July 25, 2017 — Arizona former US Rep. Ann Kirkpatrick (D-Flagstaff) has completed her political transition to Tucson. Over the weekend, the former congresswoman and US Senate candidate announced that she will enter the very crowded Democratic primary in the AZ-2 Congressional District.
The move had been anticipated since Kirkpatrick had re-located from her home in Flagstaff to Arizona’s second largest population center and never ruled out entering the 2nd District race when questioned about doing so. Yet, even her path to the Democratic nomination is a difficult one, not to mention facing GOP Rep. Martha McSally (R-Tucson). Rep. McSally scored an impressive 57-43 percent re-election victory last November even though Hillary Clinton carried the district, 50-45 percent.
Already in the 2018 Democratic field are former state Rep. Matt Heinz, who lost to McSally as last year’s party nominee, ex-state Rep. Bruce Wheeler, former Assistant US Army Secretary Mary Matiella, businessmen Billy Kovacs, Charlie Verdin and Jeff Latas, and retired Air Force colonel, Lou Jordan.
July 18, 2017 — Much has been made about a new president’s party failing in the midterm directly after his initial national election, but the statistics aren’t quite what they seem. In the House, the average loss for the new president’s party is 26 seats in first midterm during the modern political era, in addition to dropping two Senate seats. But these numbers are misleading.
Many media stories portray the Democrats on the brink of wresting the House majority away from Republicans, and one factor supporting such a claim is the first midterm historical trend. The stories underscore that the Democrats need a net gain of 24 seats to depose the Republicans, two seats less than the average “out party” gain in similar elections.
The research stops short, however, and omits a very key point. Since President Harry S. Truman assumed office in 1945 and stood for election in his own right in 1948, 11 presidents, inclusive, have seen his party lose House seats in first midterm election. President Gerald Ford, because he was never elected to the office, is not included for purposes of this statistical exercise.
July 17, 2017 — There is a great deal of political chatter discussing the Democrats’ chances to assume the House majority in the 2018 elections, but one key facet that must work for them is not yet in place.
For an out-party to wrest the majority away from their counterparts who control the body, a large number of open seats must change hands. So far, after three consecutive election cycles that featured large numbers of open seats – a cumulative 158 since 2012 inclusive, counting the 20 new seats that reapportionment and redistricting created at the beginning of the decade – only 15 CDs so far will be open next year in addition to the UT-3 special election that will be filled this coming November.
To make matters even more difficult for Democrats, just one open Republican seat, that of retiring Florida Rep. Ileana Ros-Lehtinen (R-Miami), can reasonably be considered a toss-up. This compares to two Democratic opens, those of Reps. Tim Walz (D-MN; running for governor) and Jacky Rosen (D-NV; running for Senate), which now reside in the pick ‘em category.
July 12, 2017 — A major announcement was made in a western state governor’s race Monday, with an additional one from an adjacent domain coming later today. Both affect corresponding US House seats.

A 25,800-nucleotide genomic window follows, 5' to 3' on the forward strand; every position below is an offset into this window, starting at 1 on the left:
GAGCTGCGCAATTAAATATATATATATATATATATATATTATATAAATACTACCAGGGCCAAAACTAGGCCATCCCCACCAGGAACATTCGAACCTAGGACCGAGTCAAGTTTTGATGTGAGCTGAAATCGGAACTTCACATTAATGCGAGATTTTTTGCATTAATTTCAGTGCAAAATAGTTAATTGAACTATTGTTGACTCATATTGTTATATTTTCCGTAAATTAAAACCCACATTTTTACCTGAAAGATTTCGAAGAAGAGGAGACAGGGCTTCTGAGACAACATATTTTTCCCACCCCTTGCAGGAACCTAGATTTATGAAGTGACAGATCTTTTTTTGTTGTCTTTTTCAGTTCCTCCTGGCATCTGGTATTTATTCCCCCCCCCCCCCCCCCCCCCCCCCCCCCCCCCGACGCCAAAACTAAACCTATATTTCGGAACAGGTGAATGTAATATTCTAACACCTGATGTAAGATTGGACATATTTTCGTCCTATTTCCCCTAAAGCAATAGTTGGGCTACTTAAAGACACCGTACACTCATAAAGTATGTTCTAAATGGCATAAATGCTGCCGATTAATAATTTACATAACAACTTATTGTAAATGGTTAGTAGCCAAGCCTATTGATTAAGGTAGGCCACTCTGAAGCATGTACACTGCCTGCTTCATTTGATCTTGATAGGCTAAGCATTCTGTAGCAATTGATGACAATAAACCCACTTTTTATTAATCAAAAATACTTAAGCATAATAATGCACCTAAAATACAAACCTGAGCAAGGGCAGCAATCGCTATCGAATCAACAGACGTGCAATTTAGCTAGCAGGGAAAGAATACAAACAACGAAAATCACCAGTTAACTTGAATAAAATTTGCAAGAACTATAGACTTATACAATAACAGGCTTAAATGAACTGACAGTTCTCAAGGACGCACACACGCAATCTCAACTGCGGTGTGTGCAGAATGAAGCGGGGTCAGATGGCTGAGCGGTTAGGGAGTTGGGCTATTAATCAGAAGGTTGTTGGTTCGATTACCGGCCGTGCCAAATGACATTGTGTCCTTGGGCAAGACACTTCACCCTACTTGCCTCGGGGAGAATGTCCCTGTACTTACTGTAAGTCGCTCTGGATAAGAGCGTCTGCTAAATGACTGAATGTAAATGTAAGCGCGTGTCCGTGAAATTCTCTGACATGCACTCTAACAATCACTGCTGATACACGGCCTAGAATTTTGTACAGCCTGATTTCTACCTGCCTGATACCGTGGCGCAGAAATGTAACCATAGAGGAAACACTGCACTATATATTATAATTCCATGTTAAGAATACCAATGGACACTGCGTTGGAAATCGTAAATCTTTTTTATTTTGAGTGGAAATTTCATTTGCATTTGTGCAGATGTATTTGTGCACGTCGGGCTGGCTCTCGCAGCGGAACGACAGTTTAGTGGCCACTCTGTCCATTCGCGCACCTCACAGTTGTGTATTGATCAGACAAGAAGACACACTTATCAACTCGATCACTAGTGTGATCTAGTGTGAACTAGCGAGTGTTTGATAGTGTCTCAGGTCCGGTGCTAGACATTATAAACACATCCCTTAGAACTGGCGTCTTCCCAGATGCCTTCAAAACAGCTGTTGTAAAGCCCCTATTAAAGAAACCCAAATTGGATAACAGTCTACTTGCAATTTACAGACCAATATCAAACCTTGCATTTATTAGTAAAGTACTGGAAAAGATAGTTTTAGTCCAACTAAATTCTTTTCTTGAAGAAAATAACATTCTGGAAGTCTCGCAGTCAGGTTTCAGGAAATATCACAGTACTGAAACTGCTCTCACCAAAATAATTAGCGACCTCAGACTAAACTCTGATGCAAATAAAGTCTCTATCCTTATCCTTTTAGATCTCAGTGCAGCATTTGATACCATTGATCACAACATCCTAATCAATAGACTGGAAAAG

New Mexico Governor; NM-2
Rep. Steve Pearce (R-Hobbs) announced that he will enter the open New Mexico governor’s race next year, saying to the Albuquerque Journal that he’s “concerned about an exodus of young people leaving New Mexico,” going to other places for a more favorable job market. Pearce said his campaign will emphasize improving education, spurring economic growth, and reducing crime and poverty.
This will be the second time Pearce has left his House seat to pursue a statewide contest. In 2008, when serving his third term in Congress, he decided to challenge then-Rep. Heather Wilson (R-Albuquerque) for the US Senate nomination, and successfully upset her in the Republican primary. He would then go onto lose the general election to then-Rep. Tom Udall (D-Santa Fe), 61-39 percent, in the Obama landslide year.
July 11, 2017 — Surprising political rumblings are being felt in two key western swing states, one highlighting what will be a major Republican primary battle, with a toss-up open seat and a potentially competitive challenger campaign in the other.
The former will feature a serious Colorado GOP primary between two of the most conservative candidates in that state, while two Nevada seats could see a pair of candidates swapping districts.
Republican former US Senate nominee Darryl Glenn says that, in the next several weeks, he will announce a formal GOP primary challenge to veteran Rep. Doug Lamborn (R-Colorado Springs). Glenn received no national party support in his 2016 race against Sen. Michael Bennet (D) but still came within six points of him on election night, holding the incumbent below majority support. Just recently, state Sen. Owen Hill (R-Colorado Springs) announced his own primary challenge to Rep. Lamborn. Therefore, we are on the precipice of witnessing a major three-way intra-party confrontation before a Republican electorate very familiar with tough primary battles.
Rep. Lamborn was originally elected in 2006, coming through a difficult primary battle in that year. The same scenario occurred in his first re-election, and he has repelled several primary challenges in subsequent campaigns. But, in each of those situations he was the most conservative candidate. The difference here, at least when reflecting upon a Glenn candidacy, is that Rep. Lamborn may not be considered as such. This will be the first challenge where the congressman will actually have to defend himself from the right.